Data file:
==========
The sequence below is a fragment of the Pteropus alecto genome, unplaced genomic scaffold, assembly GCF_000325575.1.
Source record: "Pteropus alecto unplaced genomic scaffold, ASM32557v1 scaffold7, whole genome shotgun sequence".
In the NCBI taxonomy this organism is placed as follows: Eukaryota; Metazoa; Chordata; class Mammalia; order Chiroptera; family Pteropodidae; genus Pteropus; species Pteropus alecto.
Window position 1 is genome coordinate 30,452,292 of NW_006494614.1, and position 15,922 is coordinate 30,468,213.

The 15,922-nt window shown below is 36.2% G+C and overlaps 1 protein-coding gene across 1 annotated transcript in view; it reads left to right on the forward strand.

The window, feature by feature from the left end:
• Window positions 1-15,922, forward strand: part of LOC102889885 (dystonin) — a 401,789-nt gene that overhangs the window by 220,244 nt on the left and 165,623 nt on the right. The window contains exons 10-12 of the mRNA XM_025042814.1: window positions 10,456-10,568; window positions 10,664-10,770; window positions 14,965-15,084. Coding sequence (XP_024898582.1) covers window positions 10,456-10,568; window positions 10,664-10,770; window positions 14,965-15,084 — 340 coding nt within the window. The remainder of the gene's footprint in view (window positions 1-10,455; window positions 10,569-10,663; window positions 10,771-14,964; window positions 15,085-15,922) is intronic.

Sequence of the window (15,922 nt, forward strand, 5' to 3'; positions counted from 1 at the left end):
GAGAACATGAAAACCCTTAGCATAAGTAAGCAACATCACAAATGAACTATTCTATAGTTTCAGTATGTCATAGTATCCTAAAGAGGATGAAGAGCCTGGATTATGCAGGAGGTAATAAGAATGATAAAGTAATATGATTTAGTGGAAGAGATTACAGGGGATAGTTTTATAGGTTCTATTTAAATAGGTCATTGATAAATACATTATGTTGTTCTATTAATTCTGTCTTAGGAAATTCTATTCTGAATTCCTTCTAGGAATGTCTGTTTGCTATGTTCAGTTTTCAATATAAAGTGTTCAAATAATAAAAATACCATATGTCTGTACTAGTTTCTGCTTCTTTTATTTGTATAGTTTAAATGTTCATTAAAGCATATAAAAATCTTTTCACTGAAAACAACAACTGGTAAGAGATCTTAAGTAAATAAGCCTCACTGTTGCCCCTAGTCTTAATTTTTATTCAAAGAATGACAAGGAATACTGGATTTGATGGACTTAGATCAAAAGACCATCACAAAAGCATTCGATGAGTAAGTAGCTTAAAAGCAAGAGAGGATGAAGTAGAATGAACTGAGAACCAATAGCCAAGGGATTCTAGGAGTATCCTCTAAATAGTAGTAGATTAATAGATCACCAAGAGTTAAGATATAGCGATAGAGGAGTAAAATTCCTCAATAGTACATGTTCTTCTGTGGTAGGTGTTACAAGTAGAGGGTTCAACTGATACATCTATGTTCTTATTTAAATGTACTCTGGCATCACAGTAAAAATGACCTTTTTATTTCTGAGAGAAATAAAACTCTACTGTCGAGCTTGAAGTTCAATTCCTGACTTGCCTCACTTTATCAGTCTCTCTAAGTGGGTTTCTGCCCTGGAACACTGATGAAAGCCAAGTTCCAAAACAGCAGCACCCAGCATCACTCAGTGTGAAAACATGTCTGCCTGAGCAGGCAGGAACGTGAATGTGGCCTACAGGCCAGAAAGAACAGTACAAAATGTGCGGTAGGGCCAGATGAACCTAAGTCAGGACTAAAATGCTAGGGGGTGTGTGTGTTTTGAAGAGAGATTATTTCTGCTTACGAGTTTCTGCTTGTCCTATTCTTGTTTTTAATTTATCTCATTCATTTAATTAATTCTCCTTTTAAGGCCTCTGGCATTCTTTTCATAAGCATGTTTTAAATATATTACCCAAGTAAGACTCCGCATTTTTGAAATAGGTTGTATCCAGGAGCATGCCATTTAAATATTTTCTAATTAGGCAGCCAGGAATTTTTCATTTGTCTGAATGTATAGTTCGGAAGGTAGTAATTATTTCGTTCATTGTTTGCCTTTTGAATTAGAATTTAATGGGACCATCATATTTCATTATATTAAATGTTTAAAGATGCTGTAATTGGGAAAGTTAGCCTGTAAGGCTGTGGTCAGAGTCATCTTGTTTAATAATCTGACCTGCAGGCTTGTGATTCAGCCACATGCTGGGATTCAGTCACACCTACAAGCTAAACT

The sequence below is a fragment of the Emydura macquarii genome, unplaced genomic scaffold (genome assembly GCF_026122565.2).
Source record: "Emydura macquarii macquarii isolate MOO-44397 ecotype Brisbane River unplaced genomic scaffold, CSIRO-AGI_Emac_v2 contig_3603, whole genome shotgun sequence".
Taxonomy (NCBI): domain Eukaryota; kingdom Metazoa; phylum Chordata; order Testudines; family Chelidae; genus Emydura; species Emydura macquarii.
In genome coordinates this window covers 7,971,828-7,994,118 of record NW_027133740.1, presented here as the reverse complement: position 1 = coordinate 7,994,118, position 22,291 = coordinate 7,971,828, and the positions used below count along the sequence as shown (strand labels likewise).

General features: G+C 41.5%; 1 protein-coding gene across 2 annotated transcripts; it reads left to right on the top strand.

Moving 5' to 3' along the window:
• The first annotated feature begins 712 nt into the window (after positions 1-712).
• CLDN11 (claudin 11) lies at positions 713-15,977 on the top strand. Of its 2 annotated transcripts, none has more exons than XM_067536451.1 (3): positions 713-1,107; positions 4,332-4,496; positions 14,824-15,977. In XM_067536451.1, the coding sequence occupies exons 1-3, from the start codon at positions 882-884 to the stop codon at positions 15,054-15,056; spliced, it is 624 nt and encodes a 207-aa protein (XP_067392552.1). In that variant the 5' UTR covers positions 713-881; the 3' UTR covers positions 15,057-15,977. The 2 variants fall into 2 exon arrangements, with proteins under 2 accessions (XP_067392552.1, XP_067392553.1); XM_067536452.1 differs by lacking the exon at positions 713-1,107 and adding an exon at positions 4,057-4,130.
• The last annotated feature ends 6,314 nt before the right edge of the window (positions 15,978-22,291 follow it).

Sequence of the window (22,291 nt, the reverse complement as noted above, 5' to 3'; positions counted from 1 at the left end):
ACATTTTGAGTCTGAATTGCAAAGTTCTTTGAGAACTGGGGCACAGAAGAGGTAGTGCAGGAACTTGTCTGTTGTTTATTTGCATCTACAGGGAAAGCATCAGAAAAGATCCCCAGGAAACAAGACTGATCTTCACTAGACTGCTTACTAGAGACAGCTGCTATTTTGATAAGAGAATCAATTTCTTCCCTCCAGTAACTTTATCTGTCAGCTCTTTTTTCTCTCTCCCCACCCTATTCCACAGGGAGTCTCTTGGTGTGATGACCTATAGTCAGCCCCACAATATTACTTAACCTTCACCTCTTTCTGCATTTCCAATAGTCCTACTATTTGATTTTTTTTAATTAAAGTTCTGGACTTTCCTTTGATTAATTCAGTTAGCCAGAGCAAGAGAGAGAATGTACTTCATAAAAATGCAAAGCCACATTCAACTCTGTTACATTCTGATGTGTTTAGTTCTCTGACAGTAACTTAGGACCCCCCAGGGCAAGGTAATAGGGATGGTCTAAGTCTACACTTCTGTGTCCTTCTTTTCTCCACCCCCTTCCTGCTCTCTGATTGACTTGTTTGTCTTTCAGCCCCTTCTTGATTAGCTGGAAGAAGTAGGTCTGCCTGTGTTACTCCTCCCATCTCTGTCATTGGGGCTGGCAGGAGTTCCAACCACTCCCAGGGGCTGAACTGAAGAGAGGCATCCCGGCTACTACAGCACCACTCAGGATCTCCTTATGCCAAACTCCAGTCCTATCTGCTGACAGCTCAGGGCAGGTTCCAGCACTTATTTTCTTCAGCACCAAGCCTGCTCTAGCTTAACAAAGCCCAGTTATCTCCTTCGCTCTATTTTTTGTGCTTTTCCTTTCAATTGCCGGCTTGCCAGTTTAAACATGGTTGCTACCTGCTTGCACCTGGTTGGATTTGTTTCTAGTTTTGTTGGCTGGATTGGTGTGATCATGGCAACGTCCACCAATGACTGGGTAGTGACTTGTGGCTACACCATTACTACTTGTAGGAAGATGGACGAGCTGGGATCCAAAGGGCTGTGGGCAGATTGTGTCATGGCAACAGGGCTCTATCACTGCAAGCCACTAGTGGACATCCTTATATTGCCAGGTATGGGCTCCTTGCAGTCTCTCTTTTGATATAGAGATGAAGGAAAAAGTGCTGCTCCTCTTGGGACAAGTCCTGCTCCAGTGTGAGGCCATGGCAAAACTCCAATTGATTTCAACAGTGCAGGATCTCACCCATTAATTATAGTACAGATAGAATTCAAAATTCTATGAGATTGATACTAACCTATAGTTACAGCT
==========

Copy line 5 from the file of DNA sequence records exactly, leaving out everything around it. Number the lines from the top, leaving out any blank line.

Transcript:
The 15,922-nt window shown below is 36.2% G+C and overlaps 1 protein-coding gene across 1 annotated transcript in view; it reads left to right on the forward strand.